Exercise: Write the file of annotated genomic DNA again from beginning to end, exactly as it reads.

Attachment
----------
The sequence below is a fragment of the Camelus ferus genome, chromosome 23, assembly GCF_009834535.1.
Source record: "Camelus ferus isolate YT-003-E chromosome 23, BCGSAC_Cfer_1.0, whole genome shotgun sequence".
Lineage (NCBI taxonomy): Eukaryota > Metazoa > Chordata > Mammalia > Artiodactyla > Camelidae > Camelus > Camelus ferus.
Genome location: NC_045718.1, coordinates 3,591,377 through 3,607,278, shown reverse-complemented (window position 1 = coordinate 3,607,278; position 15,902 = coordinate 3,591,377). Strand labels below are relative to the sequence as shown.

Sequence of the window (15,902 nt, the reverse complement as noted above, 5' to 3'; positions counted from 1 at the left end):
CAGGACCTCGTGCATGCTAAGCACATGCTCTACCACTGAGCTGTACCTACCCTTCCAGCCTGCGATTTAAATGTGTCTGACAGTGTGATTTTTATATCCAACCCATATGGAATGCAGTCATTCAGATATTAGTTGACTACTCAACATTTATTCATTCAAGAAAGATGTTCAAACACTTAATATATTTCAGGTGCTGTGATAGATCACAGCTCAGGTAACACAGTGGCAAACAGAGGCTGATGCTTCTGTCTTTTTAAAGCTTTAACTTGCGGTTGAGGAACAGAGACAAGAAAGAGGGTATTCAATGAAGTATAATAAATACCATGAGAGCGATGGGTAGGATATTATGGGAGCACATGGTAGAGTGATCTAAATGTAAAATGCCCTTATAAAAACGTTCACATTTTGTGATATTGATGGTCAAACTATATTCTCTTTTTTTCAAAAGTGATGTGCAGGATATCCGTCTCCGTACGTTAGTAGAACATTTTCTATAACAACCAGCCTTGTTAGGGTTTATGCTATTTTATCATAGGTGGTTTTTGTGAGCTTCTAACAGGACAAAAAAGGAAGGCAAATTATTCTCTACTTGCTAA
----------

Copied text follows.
The sequence below is a fragment of the Camelus ferus genome, chromosome 23, assembly GCF_009834535.1.
Source record: "Camelus ferus isolate YT-003-E chromosome 23, BCGSAC_Cfer_1.0, whole genome shotgun sequence".
Lineage (NCBI taxonomy): Eukaryota > Metazoa > Chordata > Mammalia > Artiodactyla > Camelidae > Camelus > Camelus ferus.
Genome location: NC_045718.1, coordinates 3,591,377 through 3,607,278, shown reverse-complemented (window position 1 = coordinate 3,607,278; position 15,902 = coordinate 3,591,377). Strand labels below are relative to the sequence as shown.

Sequence of the window (15,902 nt, the reverse complement as noted above, 5' to 3'; positions counted from 1 at the left end):
CAGGACCTCGTGCATGCTAAGCACATGCTCTACCACTGAGCTGTACCTACCCTTCCAGCCTGCGATTTAAATGTGTCTGACAGTGTGATTTTTATATCCAACCCATATGGAATGCAGTCATTCAGATATTAGTTGACTACTCAACATTTATTCATTCAAGAAAGATGTTCAAACACTTAATATATTTCAGGTGCTGTGATAGATCACAGCTCAGGTAACACAGTGGCAAACAGAGGCTGATGCTTCTGTCTTTTTAAAGCTTTAACTTGCGGTTGAGGAACAGAGACAAGAAAGAGGGTATTCAATGAAGTATAATAAATACCATGAGAGCGATGGGTAGGATATTATGGGAGCACATGGTAGAGTGATCTAAATGTAAAATGCCCTTATAAAAACGTTCACATTTTGTGATATTGATGGTCAAACTATATTCTCTTTTTTTCAAAAGTGATGTGCAGGATATCCGTCTCCGTACGTTAGTAGAACATTTTCTATAACAACCAGCCTTGTTAGGGTTTATGCTATTTTATCATAGGTGGTTTTTGTGAGCTTCTAACAGGACAAAAAAGGAAGGCAAATTATTCTCTACTTGCTAA